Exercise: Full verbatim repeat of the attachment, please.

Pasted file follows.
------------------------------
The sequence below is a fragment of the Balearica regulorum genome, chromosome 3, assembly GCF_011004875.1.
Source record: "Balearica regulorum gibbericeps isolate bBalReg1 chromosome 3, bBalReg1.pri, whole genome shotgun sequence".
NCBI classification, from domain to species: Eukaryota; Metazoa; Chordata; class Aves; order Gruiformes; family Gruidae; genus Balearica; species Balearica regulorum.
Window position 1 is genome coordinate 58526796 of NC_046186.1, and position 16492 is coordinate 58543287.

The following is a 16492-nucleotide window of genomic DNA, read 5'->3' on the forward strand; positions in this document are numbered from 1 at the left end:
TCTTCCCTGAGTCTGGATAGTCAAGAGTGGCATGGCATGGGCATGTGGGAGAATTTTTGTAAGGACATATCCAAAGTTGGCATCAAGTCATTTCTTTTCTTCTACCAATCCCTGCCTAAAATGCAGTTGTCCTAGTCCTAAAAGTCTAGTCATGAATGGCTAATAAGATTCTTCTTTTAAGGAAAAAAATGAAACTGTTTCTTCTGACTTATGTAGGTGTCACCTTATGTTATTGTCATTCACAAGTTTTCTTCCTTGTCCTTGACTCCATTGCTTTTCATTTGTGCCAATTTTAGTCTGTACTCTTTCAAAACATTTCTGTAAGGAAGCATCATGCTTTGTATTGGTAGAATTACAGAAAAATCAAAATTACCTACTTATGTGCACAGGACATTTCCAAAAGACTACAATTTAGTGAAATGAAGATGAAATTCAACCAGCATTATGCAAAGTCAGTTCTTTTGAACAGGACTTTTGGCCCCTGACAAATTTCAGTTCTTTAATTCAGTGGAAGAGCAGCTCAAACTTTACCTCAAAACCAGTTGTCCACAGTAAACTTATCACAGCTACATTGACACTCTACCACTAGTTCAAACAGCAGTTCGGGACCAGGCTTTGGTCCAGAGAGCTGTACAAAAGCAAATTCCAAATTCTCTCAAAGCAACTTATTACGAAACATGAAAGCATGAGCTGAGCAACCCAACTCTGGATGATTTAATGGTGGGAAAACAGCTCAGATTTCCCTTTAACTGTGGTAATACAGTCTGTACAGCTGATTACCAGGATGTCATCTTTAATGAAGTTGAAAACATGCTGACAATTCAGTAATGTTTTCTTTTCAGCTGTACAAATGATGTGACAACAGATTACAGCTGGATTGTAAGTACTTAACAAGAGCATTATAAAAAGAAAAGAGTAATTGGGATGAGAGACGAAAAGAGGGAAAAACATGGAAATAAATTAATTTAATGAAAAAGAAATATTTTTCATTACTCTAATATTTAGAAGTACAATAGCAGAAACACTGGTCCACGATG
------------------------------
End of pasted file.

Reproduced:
The sequence below is a fragment of the Balearica regulorum genome, chromosome 3, assembly GCF_011004875.1.
Source record: "Balearica regulorum gibbericeps isolate bBalReg1 chromosome 3, bBalReg1.pri, whole genome shotgun sequence".
NCBI classification, from domain to species: Eukaryota; Metazoa; Chordata; class Aves; order Gruiformes; family Gruidae; genus Balearica; species Balearica regulorum.
Window position 1 is genome coordinate 58526796 of NC_046186.1, and position 16492 is coordinate 58543287.

The following is a 16492-nucleotide window of genomic DNA, read 5'->3' on the forward strand; positions in this document are numbered from 1 at the left end:
TCTTCCCTGAGTCTGGATAGTCAAGAGTGGCATGGCATGGGCATGTGGGAGAATTTTTGTAAGGACATATCCAAAGTTGGCATCAAGTCATTTCTTTTCTTCTACCAATCCCTGCCTAAAATGCAGTTGTCCTAGTCCTAAAAGTCTAGTCATGAATGGCTAATAAGATTCTTCTTTTAAGGAAAAAAATGAAACTGTTTCTTCTGACTTATGTAGGTGTCACCTTATGTTATTGTCATTCACAAGTTTTCTTCCTTGTCCTTGACTCCATTGCTTTTCATTTGTGCCAATTTTAGTCTGTACTCTTTCAAAACATTTCTGTAAGGAAGCATCATGCTTTGTATTGGTAGAATTACAGAAAAATCAAAATTACCTACTTATGTGCACAGGACATTTCCAAAAGACTACAATTTAGTGAAATGAAGATGAAATTCAACCAGCATTATGCAAAGTCAGTTCTTTTGAACAGGACTTTTGGCCCCTGACAAATTTCAGTTCTTTAATTCAGTGGAAGAGCAGCTCAAACTTTACCTCAAAACCAGTTGTCCACAGTAAACTTATCACAGCTACATTGACACTCTACCACTAGTTCAAACAGCAGTTCGGGACCAGGCTTTGGTCCAGAGAGCTGTACAAAAGCAAATTCCAAATTCTCTCAAAGCAACTTATTACGAAACATGAAAGCATGAGCTGAGCAACCCAACTCTGGATGATTTAATGGTGGGAAAACAGCTCAGATTTCCCTTTAACTGTGGTAATACAGTCTGTACAGCTGATTACCAGGATGTCATCTTTAATGAAGTTGAAAACATGCTGACAATTCAGTAATGTTTTCTTTTCAGCTGTACAAATGATGTGACAACAGATTACAGCTGGATTGTAAGTACTTAACAAGAGCATTATAAAAAGAAAAGAGTAATTGGGATGAGAGACGAAAAGAGGGAAAAACATGGAAATAAATTAATTTAATGAAAAAGAAATATTTTTCATTACTCTAATATTTAGAAGTACAATAGCAGAAACACTGGTCCACGATG